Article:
CHANDIGARH — Congress leader Rahul Gandhi once caused a stir by claiming over 70 percent Punjab's youth were addicted to drugs. The party, which returned to power in March last year, had used every political trick to highlight the rampant drug abuse in the state during the campaign for the assembly polls. The issue has now returned to haunt its leaders.
With over 30 deaths linked to drug abuse being reported in June from different parts of Punjab, Chief Minister Amarinder Singh is facing an onslaught from the opposition Aam Aadmi Party and the Shiromani Akali Dal for his government's failure to curb the menace.
Before coming to power, Amarinder Singh had, in December 2015, publicly taken a religious pledge by holding a copy of the "Gutka Sahib,” a Sikh holy book, and saying that if he came to power, he would wipe out the scourge of drugs from Punjab within four weeks.
His Congress government is now over 15 months old, and has clearly failed to contain the drug menace.
Faced with criticism and pressure from the opposition, Amarinder hurriedly called a special meeting of his cabinet recently to address the issue.
However, other than making statements and claims, and passing the buck to the central government by suggesting stronger laws against drug peddlers and smugglers, the Amarinder government has failed to do enough to contain the drug problem, say opposition leaders.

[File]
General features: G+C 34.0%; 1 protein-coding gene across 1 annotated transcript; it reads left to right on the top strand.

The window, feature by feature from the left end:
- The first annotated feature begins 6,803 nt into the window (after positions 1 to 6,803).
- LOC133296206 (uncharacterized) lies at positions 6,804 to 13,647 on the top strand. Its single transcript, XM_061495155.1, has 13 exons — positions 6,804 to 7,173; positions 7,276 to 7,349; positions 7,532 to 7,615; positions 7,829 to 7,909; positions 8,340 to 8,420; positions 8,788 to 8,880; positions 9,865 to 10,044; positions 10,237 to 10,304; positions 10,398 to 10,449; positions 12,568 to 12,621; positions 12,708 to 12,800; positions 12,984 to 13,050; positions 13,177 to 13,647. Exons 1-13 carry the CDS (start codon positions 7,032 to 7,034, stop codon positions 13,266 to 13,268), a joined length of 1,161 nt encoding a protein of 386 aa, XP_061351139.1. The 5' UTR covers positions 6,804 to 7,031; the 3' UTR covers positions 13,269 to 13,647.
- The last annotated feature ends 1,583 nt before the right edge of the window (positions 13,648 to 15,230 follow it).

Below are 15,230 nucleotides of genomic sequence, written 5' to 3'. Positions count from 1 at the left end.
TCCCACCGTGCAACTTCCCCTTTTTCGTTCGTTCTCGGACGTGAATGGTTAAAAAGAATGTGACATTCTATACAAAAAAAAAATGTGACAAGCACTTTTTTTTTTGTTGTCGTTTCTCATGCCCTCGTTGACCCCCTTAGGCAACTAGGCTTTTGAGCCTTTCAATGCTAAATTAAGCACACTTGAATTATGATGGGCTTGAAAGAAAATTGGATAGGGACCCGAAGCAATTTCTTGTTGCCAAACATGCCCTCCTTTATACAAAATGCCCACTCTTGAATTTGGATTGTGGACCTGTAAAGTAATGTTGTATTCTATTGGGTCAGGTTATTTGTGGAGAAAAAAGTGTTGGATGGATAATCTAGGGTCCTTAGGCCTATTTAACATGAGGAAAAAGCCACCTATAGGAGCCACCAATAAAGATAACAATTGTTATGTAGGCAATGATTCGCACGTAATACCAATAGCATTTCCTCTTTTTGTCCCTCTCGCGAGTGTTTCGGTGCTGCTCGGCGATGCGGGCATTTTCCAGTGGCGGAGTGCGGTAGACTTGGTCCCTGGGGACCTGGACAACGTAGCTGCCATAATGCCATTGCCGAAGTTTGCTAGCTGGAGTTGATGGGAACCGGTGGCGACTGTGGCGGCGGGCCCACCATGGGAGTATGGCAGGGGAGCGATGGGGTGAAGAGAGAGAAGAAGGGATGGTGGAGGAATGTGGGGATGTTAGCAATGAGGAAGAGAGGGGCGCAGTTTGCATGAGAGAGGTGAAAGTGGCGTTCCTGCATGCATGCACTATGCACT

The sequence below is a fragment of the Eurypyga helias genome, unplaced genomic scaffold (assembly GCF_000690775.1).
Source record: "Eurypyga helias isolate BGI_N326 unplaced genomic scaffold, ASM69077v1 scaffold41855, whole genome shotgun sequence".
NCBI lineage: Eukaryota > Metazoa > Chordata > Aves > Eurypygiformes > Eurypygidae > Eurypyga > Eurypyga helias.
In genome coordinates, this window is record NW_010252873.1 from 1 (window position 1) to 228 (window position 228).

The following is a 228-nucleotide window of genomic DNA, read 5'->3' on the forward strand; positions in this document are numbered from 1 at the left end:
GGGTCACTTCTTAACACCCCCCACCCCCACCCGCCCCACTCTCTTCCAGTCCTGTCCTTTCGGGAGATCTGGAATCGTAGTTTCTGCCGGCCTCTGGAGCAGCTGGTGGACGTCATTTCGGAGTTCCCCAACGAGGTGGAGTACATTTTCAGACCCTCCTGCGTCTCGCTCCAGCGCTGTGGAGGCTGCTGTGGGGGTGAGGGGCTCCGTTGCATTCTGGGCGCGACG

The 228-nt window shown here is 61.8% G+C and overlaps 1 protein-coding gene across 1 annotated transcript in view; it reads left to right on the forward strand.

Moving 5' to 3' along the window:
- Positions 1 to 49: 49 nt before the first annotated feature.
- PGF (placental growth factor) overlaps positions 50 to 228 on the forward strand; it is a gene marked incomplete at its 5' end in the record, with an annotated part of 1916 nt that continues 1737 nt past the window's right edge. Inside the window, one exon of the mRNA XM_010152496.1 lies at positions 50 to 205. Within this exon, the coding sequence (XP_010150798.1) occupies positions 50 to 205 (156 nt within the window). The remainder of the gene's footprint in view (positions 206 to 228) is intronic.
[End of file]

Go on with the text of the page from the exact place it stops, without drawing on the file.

Be it heroin or "Chitta" (a white powder drug), other lifestyle chemical drugs and opium, the supply chain has not been broken in Punjab despite the Amarinder government's claim that there has been a crackdown on those dealing in drugs.
The chief minister has, however, gone on record to claim that thousands of people linked to the drugs trade had been arrested.
"The intensive action plan unfolded and executed by us during the last over a year has resulted in arrest of 18,977 drug peddlers and treatment of more than two lakh drug victims," Amarinder said this week.
In a letter to Union Home Minister Rajnath Singh last week, the chief minister pointed out that the existing Narcotic Drugs and Psychotropic Substances Act, 1985, provides for death penalty for certain offences if these are committed for a second time.
"This means that a person can indulge in these nefarious activities and get away at least once, causing substantial damage to the youth and the society," Amarinder pointed out, adding that a harsher penalty for first-time offenders in drugs could be a deterrent to those indulging in this illegal activity.
For the past over two decades, the unholy nexus of the drug peddlers and smugglers with police officials and politicians has been alleged but it has not been broken.
The Congress and AAP leaders used to accuse an Akali Dal minister of being involved in the drugs racket. The drug trade in Punjab has also been linked to Non-Resident Indians and other countries.
Leader of Opposition and AAP leader Sukhpal Singh Khaira is not impressed by the statements being issued by the Amarinder government.
"The government is not doing anything concrete at the ground level. None of the so-called big fish in the drug trade have been arrested so far," Khaira pointed out.
The government started on a positive note last year by setting up a Special Task Force to deal with the drugs menace.
A year down the line, the STF finds its wings clipped and its chief, senior police officer Harpreet Singh Sidhu, is not being allowed to use his powers to get to the bottom of the drug trade.